6025 Gardena Lane - June's and Stan's Home
- Published on Friday, 23 May 2008 20:23
- Written by Stanton O. Berg
(Photo above is 6025 Gardena Lane in Summer mid - 1990"s)
6025 Gardena Lane - June's and Stan's Home
Here dwelled together June and Stan.
The Year is always 1995!
June's memory and spirit provide a presence that will never die.
How very near June seems, yet so very far.
That age before the world went all awry.
The laughter of the holiday joys can still be heard -
For all whose ears are attuned to catch the distant time.
America is still America with all our fears.
For only those things the heart believes are true.
As the night descends on Gardena Lane -
The setting sun bathes the hillside in a golden glow.
To the nostalgic mind, June's voice, softly -
In awe can still be heard: "Isn't it so beautiful."
A lonely jogger strains against the hill.
Here, though the world explode - these two survive.
The year is always nineteen ninety five.
Stan Berg - July 4th 2006
(Above photo is 6025 Gardena Lane in Winter mid- 1990's)
For most Americans the 4th of July means American Independence Day and a happy holiday, but since July 4th 2006 it has been a day of sad memories for me…it was a day of suffering for June. I was called early that morning by the Benedictine Villa to tell me that June had suffered a grand mal seizure. It was the third seizure June had experienced after her journey into the late stages of her Alzheimer’s, disease. June was in her 9th year of Alzheimer’s. I thought the seizures had been controlled with medication after the first two in the prior year. Anyone who has witnessed a loved one with such a seizure knows the horror of it. The body gets rigid and shakes uncontrollably from muscle tremors, consciousness is lost. Compound that with the Alzheimer’s victim’s inability to understand and further couple it with the normal daily fear experienced in the late stages of the disease. When the victim regains consciousness they are physically exhausted, confused and fearful.
Later in the day of July 4th 2006, as June was sleeping, and in my sadness, I drove to the Sofitel Hotel. My hope was that I would be able to recapture a glimpse of some of June and my earlier happy days in the lobby of that Hotel. In the old days we would sit at one of the lobby tables and have a glass of our favorite wine, a fruit-cheese plate with French bread and “people watch”.
The trauma of the morning did not allow that to happen. Instead, I sought refuge in writing a poem about June and our home at 6025 Gardena Lane with a time setting of a few years before Alzheimer’s took over our lives. The year selected was 1995. My escape year poem was patterned after a similar poem written by a Sherlock Holmes fan (V. Starrett - 1942) called “221B Baker Street” and his escape year was 1895…
Why the year 1995 - It was a great year in which the word "Alzheimer's" was never a part of our vocabulary. There was no 9/11 mentality loose in our world. Although we did not go to London that year, we did have a grand travel time in connection with forensic activities.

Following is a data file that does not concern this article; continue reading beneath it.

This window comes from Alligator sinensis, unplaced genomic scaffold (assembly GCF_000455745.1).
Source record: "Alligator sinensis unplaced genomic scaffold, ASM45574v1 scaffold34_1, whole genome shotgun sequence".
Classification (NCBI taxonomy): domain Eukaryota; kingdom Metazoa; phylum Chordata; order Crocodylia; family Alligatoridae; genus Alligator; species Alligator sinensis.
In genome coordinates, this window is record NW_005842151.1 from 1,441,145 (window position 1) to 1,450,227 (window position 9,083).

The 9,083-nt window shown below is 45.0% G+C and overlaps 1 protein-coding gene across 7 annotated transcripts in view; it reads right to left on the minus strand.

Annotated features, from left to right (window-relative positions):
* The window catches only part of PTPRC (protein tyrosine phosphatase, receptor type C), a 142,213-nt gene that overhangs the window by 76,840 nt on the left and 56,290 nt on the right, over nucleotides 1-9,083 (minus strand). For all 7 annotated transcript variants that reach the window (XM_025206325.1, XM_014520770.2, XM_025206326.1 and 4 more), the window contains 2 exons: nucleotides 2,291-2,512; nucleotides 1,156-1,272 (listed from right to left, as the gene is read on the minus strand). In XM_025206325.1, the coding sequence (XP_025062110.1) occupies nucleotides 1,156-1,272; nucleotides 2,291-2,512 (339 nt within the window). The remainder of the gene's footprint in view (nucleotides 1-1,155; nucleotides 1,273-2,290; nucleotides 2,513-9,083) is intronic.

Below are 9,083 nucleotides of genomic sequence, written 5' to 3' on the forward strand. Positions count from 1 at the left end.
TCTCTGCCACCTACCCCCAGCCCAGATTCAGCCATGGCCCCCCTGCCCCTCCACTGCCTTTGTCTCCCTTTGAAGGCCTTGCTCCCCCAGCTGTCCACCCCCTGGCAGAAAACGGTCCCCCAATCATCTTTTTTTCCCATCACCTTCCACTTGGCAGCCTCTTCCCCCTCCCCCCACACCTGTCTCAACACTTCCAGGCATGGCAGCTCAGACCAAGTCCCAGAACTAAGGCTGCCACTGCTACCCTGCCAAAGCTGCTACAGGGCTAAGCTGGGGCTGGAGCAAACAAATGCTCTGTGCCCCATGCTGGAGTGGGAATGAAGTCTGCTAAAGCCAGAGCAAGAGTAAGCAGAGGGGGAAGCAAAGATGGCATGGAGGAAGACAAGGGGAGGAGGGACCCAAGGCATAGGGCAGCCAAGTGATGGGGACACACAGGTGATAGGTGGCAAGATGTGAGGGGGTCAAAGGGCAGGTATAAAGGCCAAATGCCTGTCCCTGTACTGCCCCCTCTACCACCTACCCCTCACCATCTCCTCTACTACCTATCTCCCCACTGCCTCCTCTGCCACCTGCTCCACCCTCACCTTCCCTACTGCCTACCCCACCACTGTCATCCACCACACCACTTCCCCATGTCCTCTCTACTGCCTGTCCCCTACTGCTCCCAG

We spent a February week at Seattle, Washington in connection with the American Academy of Forensic Science. (AAFS) We spent a week in June in San Diego, California with the forensic firearms group. (AFTE) July found us in in Costa Mesa, California for a week with the International Association for Identification. (IAI) That fall in September we had a fun week in Alexandria, Minnesota with the Minnesota State Forensic Group. (Minn Division of IAI)
(Photo on the right is of June and Stan at San Diego, California in June 1995 - AFTE Conference.)
We later hosted the Holidays at 6025 as was our custom for many years. It was a year in which the smile that would light up June's entire face was ever present. The setting is also exactly one hundred years later than (1895) the original "221b"(Baker Street) poem by Starrett.
I have heard June comment on so many occasions as we sat together in the kitchen in the late afternoon, looking down across the lawn and the hillside -
"Isn't it so beautiful."
Even as June later struggled with Alzheimer's, she appreciated God's beauty when I seemed to be blind or overlooked it.
June always loved our home at 6025 Gardena Lane more than any other home we have ever owned...this was our third house or home that we owned but the first one in which June and I participated to the extent of selecting the lot on a hillside, participating in the design of the semi-split level plans and watched it being built. We both lived in this home for almost 40 years before Alzheimer's took June away. Almost without fail, as June and I would back our car down the sloping driveway and into the street, June would look back at our home and remark:
"We have such a nice Home"
The home was not especially deluxe, but we did have two real brick fireplaces, one on each level and a living room with a series of five tall large windows that overlooked the hillside.
June loved the home...what a sad day when June left our home forever to finish out her remaining days in a nursing home...16 March 2005...her 8th year of Alzheimer's.
Now, whenever I back our car out of the driveway, I again hear her words: "We have such a nice Home!"